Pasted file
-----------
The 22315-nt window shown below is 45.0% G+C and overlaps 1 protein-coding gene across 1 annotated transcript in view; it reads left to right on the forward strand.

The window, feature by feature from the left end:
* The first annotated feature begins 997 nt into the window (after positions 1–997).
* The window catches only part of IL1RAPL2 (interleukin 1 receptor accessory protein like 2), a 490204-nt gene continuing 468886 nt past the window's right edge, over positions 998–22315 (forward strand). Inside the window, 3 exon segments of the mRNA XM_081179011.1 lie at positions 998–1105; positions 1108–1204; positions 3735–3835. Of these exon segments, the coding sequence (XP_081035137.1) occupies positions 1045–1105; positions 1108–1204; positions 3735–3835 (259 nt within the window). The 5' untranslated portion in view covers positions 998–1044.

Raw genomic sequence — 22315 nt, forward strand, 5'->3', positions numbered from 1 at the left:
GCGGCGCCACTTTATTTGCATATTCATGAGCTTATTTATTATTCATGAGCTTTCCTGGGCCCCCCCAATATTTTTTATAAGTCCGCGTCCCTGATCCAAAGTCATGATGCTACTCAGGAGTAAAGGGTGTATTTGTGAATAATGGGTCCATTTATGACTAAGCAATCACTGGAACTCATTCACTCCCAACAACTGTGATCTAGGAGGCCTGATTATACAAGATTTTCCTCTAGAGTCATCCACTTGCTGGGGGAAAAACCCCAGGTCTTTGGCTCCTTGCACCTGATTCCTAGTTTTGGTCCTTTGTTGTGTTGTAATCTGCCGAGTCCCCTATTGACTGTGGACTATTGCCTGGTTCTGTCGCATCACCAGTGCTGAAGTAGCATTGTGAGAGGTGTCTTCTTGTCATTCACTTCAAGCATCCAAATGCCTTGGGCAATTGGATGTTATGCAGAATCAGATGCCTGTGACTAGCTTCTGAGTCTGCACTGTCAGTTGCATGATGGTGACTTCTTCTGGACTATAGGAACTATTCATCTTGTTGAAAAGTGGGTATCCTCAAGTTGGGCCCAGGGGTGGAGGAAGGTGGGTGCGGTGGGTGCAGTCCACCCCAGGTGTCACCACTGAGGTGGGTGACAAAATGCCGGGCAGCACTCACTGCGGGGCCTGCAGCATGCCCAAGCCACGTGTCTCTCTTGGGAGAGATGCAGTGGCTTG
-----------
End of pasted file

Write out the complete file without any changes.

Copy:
The 22315-nt window shown below is 45.0% G+C and overlaps 1 protein-coding gene across 1 annotated transcript in view; it reads left to right on the forward strand.

The window, feature by feature from the left end:
* The first annotated feature begins 997 nt into the window (after positions 1–997).
* The window catches only part of IL1RAPL2 (interleukin 1 receptor accessory protein like 2), a 490204-nt gene continuing 468886 nt past the window's right edge, over positions 998–22315 (forward strand). Inside the window, 3 exon segments of the mRNA XM_081179011.1 lie at positions 998–1105; positions 1108–1204; positions 3735–3835. Of these exon segments, the coding sequence (XP_081035137.1) occupies positions 1045–1105; positions 1108–1204; positions 3735–3835 (259 nt within the window). The 5' untranslated portion in view covers positions 998–1044.

Raw genomic sequence — 22315 nt, forward strand, 5'->3', positions numbered from 1 at the left:
GCGGCGCCACTTTATTTGCATATTCATGAGCTTATTTATTATTCATGAGCTTTCCTGGGCCCCCCCAATATTTTTTATAAGTCCGCGTCCCTGATCCAAAGTCATGATGCTACTCAGGAGTAAAGGGTGTATTTGTGAATAATGGGTCCATTTATGACTAAGCAATCACTGGAACTCATTCACTCCCAACAACTGTGATCTAGGAGGCCTGATTATACAAGATTTTCCTCTAGAGTCATCCACTTGCTGGGGGAAAAACCCCAGGTCTTTGGCTCCTTGCACCTGATTCCTAGTTTTGGTCCTTTGTTGTGTTGTAATCTGCCGAGTCCCCTATTGACTGTGGACTATTGCCTGGTTCTGTCGCATCACCAGTGCTGAAGTAGCATTGTGAGAGGTGTCTTCTTGTCATTCACTTCAAGCATCCAAATGCCTTGGGCAATTGGATGTTATGCAGAATCAGATGCCTGTGACTAGCTTCTGAGTCTGCACTGTCAGTTGCATGATGGTGACTTCTTCTGGACTATAGGAACTATTCATCTTGTTGAAAAGTGGGTATCCTCAAGTTGGGCCCAGGGGTGGAGGAAGGTGGGTGCGGTGGGTGCAGTCCACCCCAGGTGTCACCACTGAGGTGGGTGACAAAATGCCGGGCAGCACTCACTGCGGGGCCTGCAGCATGCCCAAGCCACGTGTCTCTCTTGGGAGAGATGCAGTGGCTTG